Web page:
Student-led welfare systems capture mental health issues at earlier stages, before they progress to seriously alarming stages. Even if more funds were put into mental health services centrally, only student-led welfare teams in the colleges can capture early cases and address them as effectively as they do right now. The case of Bristol University, where mental health services were also recently centralised from local halls to university level, is an example of the risks that we are facing: numerous news articles have highlighted the tangible, negative impact that this has had on student wellbeing.
Reducing the number of housekeeping staff who have face-time with students would also have consequences on student welfare, as these members of staff often report potential welfare issues they have noticed so that they can be dealt with at the appropriate level.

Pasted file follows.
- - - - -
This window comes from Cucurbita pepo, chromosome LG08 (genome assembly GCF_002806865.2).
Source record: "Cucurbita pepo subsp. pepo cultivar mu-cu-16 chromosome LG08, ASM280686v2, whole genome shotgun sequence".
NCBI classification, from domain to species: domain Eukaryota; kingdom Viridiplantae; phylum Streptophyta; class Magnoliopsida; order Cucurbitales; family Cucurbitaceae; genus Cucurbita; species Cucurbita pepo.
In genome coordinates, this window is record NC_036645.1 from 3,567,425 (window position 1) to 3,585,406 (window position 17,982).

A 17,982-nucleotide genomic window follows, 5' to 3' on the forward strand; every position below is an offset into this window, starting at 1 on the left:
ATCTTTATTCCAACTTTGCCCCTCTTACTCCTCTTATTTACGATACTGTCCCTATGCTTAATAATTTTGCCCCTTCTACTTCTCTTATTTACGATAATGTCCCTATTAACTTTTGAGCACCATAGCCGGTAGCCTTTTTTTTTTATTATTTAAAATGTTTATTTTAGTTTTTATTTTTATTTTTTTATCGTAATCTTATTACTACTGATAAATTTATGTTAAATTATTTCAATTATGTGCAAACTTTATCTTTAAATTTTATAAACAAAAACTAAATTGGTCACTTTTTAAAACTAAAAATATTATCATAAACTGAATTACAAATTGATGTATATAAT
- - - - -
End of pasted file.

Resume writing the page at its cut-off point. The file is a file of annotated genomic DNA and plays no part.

On top of that, the concerns about financial independence and support raised above might mean that in the long run the JCR might not be able to sustain most of its activities at all, because we will not be able to support them financially.
The consultation period for phase one of the proposal will last until the 10th of April. We encourage anyone who is worried about the proposal – current Castle students, but also alumni, perspective students and their families – to email any complaints, concerns and questions they may have about how student experience will be affected to email@example.com, fill out the feedback form at www.dur.ac.uk/businessimprovement/local/haveyoursay and sign the petition at http://chng.it/qQQT9gNmTR. We have drafted a template email that can be used as a base or to take inspiration from (you can find it at the end of this document).